Keys In our example: Longitude and Latitude (their values) identify (at most) one City,but only Longitude or only Latitude do not (Longitude, Latitude) form a superkey, which is also a key (Longitude, Latitude, Size, Name) form a superkey, which is not akey, because Size and Name are superfluous (Country, State, Name) form another key (and also a superkey, asevery key is a superkey) For simplicity, we assume that every country is dividedinto states and within a state the city name is uniqueLongitudeLatitudeCountryStateNameSizeCity 2016 Zvi M. Kedem15

Primary Keys If an entity set has one or more keys, one of them (noformal rule which one) is chosen as the primary key In SQL the other keys, loosely speaking, are referred tousing the keyword UNIQUE In the ER diagram, the attributes of the primary key areunderlined So in our example, one of the two meSizeCityLongitudeLatitudeCountryCity 2016 Zvi M. Kedem16

Relationship Several entity sets (one or more) can participate in arelationship Relationships are denoted by diamonds, to which theparticipating entities are “attached” A relationship could be binary, ternary, . By convention, a capitalized verb in third person singular(e.g., Likes), though we may not adhere to this conventionif not adhering to it makes things clearet 2016 Zvi M. Kedem17

Relationship We will have some examples of relationships We will use three entity sets, with entities (and theirattributes) in those entity sets listed inyang 2016 Zvi M. Kedem18

Binary Relationship Let’s look at Likes, listing all pairs of (x,y) where person xLikes product y, and the associated ER diagram First listing the relationship informally (we omit article “a”): Chee likes computerChee likes monitorLakshmi likes computerMarsha likes computer Note Not every person has to Like a product Not every product has to have a person who Likes it (informally,be Liked) A person can Like many products A product can have many person each of whom Likes itNamePerson 2016 Zvi M. KedemTypeLikesProduct19

Relationships Formally we say that R is a relationship among (notnecessarily distinct) entity sets E1, E2, , En if and only ifR is a subset of E1 E2 En (Cartesian product) In our example above: n 2E1 {Chee, Lakshmi, Marsha, Michael, Jinyang}E2 {computer, monitor, printer}E1 E2 { (Chee,computer), (Chee,monitor), (Chee,printer),(Lakshmi,computer), (Lakshmi,monitor), (Lakshmi,printer),(Marsha,computer), (Marsha,monitor), (Marsha,printer),(Michael,computer), (Michael,monitor), (Michael,printer),(Jinyang,computer), (Jinyang,monitor), (Jinyang,printer) } R { (Chee,computer), (Chee,monitor), (Lakshmi,computer),(Marsha,monitor) } R is a set (unordered, as every set) of ordered tuples, orsequences (here of length two, that is pairs) 2016 Zvi M. Kedem20

Relationships Let us elaborate E1 E2 was the “universe” It listed all possible pairs of a person liking a product At every instance of time, in general only some of thispairs corresponded to the “actual state of the universe”; Rwas the set of such pairs 2016 Zvi M. Kedem21

Important Digression Ultimately, we will store (most) relationships as tables So, our example for Likes could terMarshaMonitor Where we identify the “participating” entities using theirprimary keys 2016 Zvi M. Kedem22

Ternary Relationship Let’s look at Buys listing all tuples of (x,y,z) where personx Buys product y from vendor z Let us just state it informally: Chee buys computer from IBMChee buys computer from DellLakshmi buys computer from DellLakshmi buys monitor from AppleChee buys monitor from IBMMarsha buys computer from IBMMarsha buys monitor from DellPersonBuysProductVendor 2016 Zvi M. Kedem23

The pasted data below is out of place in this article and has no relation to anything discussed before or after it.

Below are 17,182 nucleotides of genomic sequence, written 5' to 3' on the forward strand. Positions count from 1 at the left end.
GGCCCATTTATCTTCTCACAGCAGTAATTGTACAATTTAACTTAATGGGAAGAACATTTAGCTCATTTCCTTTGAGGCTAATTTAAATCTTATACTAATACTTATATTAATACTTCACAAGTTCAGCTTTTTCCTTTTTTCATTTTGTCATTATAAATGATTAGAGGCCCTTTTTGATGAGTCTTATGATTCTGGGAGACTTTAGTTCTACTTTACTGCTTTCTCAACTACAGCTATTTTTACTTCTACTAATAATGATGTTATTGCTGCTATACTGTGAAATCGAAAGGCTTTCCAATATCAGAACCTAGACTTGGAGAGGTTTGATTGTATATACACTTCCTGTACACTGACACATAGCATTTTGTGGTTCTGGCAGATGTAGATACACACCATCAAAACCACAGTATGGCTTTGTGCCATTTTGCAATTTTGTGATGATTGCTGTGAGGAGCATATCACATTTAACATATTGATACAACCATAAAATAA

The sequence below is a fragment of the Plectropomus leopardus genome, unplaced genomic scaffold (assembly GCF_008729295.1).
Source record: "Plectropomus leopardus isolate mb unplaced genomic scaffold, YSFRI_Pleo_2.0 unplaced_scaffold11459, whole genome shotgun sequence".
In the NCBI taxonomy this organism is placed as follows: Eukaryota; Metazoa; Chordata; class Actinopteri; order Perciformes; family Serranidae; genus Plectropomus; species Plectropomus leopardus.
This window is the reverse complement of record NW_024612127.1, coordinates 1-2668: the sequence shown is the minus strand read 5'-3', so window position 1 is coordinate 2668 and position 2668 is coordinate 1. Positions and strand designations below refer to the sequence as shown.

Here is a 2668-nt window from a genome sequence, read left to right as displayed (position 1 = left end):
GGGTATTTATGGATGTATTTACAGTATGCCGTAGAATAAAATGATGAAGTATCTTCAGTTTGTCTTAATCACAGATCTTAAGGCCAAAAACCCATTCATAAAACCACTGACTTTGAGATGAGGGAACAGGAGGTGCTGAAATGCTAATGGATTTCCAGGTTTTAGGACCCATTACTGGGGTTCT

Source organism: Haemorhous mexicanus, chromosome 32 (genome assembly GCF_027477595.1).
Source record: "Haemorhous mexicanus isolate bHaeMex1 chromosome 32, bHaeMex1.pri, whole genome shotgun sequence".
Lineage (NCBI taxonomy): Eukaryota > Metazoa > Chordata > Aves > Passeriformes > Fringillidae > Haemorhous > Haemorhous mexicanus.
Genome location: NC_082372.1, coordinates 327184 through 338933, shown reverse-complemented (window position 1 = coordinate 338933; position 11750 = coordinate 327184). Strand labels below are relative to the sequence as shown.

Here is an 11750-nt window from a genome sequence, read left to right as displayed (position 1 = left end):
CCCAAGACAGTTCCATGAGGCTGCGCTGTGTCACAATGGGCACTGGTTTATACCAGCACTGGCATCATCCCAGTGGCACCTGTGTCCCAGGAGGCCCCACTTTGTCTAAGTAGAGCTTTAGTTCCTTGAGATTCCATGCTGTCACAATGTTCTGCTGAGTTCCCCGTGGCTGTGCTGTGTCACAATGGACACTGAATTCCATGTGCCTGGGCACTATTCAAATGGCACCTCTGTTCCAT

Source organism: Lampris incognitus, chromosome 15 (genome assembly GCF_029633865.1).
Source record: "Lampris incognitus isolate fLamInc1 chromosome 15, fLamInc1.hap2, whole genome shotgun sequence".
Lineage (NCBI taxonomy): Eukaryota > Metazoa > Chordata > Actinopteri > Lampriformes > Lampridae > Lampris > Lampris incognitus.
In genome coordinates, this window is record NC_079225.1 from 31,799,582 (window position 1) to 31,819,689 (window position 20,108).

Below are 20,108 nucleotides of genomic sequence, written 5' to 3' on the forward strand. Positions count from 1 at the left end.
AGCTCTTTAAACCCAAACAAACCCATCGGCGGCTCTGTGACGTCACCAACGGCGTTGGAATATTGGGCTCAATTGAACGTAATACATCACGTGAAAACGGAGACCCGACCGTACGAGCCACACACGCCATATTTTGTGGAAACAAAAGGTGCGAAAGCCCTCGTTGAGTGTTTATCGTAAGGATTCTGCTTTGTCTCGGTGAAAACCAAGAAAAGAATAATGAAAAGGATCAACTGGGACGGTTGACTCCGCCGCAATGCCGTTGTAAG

Relationship With Nondistinct Entity Sets Let’s look at Likes, listing all pairs of (x,y) where person xLikes person y Let us just state it informally Chee likes LakshmiChee likes MarshaLakshmi likes MarshaLakshmi likes MichaelLakshmi likes LakshmiMarsha likes Lakshmi Note that pairs must be ordered to properly specify therelationship, Chee likes Lakshmi, but Lakshmi does notlike CheeNamePerson 2016 Zvi M. KedemLikes24

Relationship With Nondistinct Entity Sets Again: Chee likes LakshmiChee likes MarshaLakshmi likes MarshaLakshmi likes MichaelLakshmi likes LakshmiMarsha likes Lakshmi Formally Likes is a subset of the Cartesian productPerson Person, which is the set of all ordered pairs ofthe form (person,person) Likes is the set { (Chee,Lakshmi), (Chee,Marsha),(Lakshmi,Marsha), (Lakshmi,Michael),(Lakshmi,Lakshmi), (Marsha,Lakshmi) } Likes is an arbitrary directed graph in which persons serveas vertices and arcs specify who likes whom 2016 Zvi M. Kedem25

Important Digression Ultimately, we will store (most) relationships as tables So, our example for Likes could akshmiMichaelLakshmiLakshmiMarshaLakshmi Where we identify the “participating” entities using theirprimary keys But it is difficult to see (unless we keep track of columnsorder) whether Lakshmi Likes Michael or Michael LikesLakshmi 2016 Zvi M. Kedem26

Relationship With Nondistinct Entity Sets Frequently it is useful to give roles to the participatingentities, when, as here, they are drawn from the sameentity set. So, we may say that if Chee likes Lakshmi, then Chee isthe “Liker” and Lakshmi is the “Liked” Roles are explicitly listed in the diagram, but thesemantics of they mean cannot be deduced from lookingat the diagram onlyNameLikerPersonLikesLiked 2016 Zvi M. Kedem27

Important Digression Ultimately, we will store (most) relationships as tables So, our example for Likes could aLakshmiMichaelLakshmiLakshmiMarshaLakshmi Where we identify the “participating” entities using theirprimary keys but we rename them using roles So we do not need to keep track of columns order and weknow that Lakshmi Likes Michael and Michael does notLike(s) Lakshmi, though we still do not know what “Likes”really means 2016 Zvi M. Kedem28

Relationship With Nondistinct Entity Sets Consider Buys, listing all triples of the form (x,y,z) wherevendor x Buys product y from vendor z A typical tuple might be (Dell,printer,HP), meaning thatDell buys a printer from HPVendor 2016 Zvi M. KedemBuysProduct29

ER Diagrams To show which entities participate in which relationships,and which attributes participate in which entities, we drawline segments between: Entities and relationships they participate in Attributes and entities they belong to We also underline the attributes of the primary key foreach entity that has a primary key Below is a simple ER diagram (with a simpler Person thanwe had ikesPersonSSN 2016 Zvi M. KedemName30

Further Refinements To The ER Model We will present, in steps, further